The night wore away, and the darkness in the sky gave way to a dull gray light. Keeping pace with the dawn, the intensity of the battle dropped off. By the time it was bright enough to see by, it was over.
The young man sat down on the ground and wiped the stinging sweat out of his eyes. He was grimy and worn out, and it seemed as if years had passed in the last few hours. He took a deep breath, held it for a few moments, and exhaled slowly. Hergenrader slung his gun to the ground, pushed through the tangled bushes, and dropped down at Ziggy's side. "Long goddamn night, huh?"
"You all right?"
"Got grazed, a little." Hergenrader turned slightly to show that his shoulder was bleeding. "Doesn't even hurt, just gotta clean it out. Rafferty caught the bullet."
The young man looked down. "Is he--"
"Got him in the arm, he's gonna be fine. Cried like a fuckin' little girl. You'd think he'd be relieved. They'll send him home."
"Probably hurt like hell, though."
"You know about anybody else?"
"Hodge might've gone down. Nobody knows where he is. Bennett either. Lieutenant's out lookin' for them. Everyone else, I don't know." Hergenrader shrugged. "You get any?"
"Gooks. You get any?"
"I must've hit a couple. Kept coming out of nowhere, like...." He frowned. "That game, where you hit the squirrels or whatever."
"Moles. Fuckin' A. Got a couple. Couldn't see to burn the one that got me, though." Hergenrader waved a hand unsteadily. "Somewhere over there."
All at once, he made the connection. "To the left?" Hergenrader nodded. Ziggy nodded back, thinking, *My God.*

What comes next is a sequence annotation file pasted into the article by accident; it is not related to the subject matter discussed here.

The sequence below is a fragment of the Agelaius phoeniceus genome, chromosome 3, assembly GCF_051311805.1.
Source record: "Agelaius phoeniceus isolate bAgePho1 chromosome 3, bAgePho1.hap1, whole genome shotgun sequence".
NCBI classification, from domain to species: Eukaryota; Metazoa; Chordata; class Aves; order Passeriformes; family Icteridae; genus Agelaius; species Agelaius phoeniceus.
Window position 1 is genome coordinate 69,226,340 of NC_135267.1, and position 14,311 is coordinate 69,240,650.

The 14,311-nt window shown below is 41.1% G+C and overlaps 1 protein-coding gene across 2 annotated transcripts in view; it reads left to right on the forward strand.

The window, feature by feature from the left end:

Hergenrader got to his feet and made a path through the dense foliage. After a while, he returned, with a wry grin and a modified rifle that was not Army issue.
"Hot damn, Ziegler," he said, half jubilant and half bitter. "We're war heroes."
The young man said nothing. It seemed hard to breathe, suddenly, as if the moist air had suddenly sharpened. He glanced up at the sky, almost amused that it looked the same as it did in America, the same as it had the day before. He suppressed a laugh, lowered his head, and closed his eyes.
* * *
Toby opened his eyes slowly, and realized he was sweating and trembling. "Hmm?"
C.J. raised herself up on one elbow. "You sleeping there?"
She turned and reached to switch on the lamp. "I wasn't. I wasn't sleeping because you've kicked me about four times in the last...." As her eyes adjusted to the light, she looked at him and trailed off. "God, you look like hell."
He raised a hand to shield himself from the light. "Thanks."
She touched his arm gently. "No, what's wrong?"
"Nothing. It's just...." He sighed very softly. "A dream. An old dream. It's all right."
"You want to talk about it?"
He shook his head. "C.J., we have to be at work in what, two hours? Get some rest."
She studied him with concern. "Are you sure you're okay?"
"Yes." He looked back at her. "Go back to sleep."
She hesitated, then turned the light off again. "Sometimes you make me crazy, you know," she murmured, settling herself under the covers.
Toby waited until her breathing was even again, then got up and sat on the edge of the bed, staring at nothing in the dark. He'd lived that day too many times in the last thirty years, always the same and always miserable. It wasn't something he chose to talk about; few people who hadn't known him as a teenager even knew.
The nightmare was fading, for the time being, but he knew he could always fall back into it. He glanced down at the woman beside him, slipping into dreams of her own.
*How can I tell her why I'm doing this?*
Though he was wide awake, he lay back and rested his head on the pillow. He gazed blankly at the ceiling, and waited for the morning.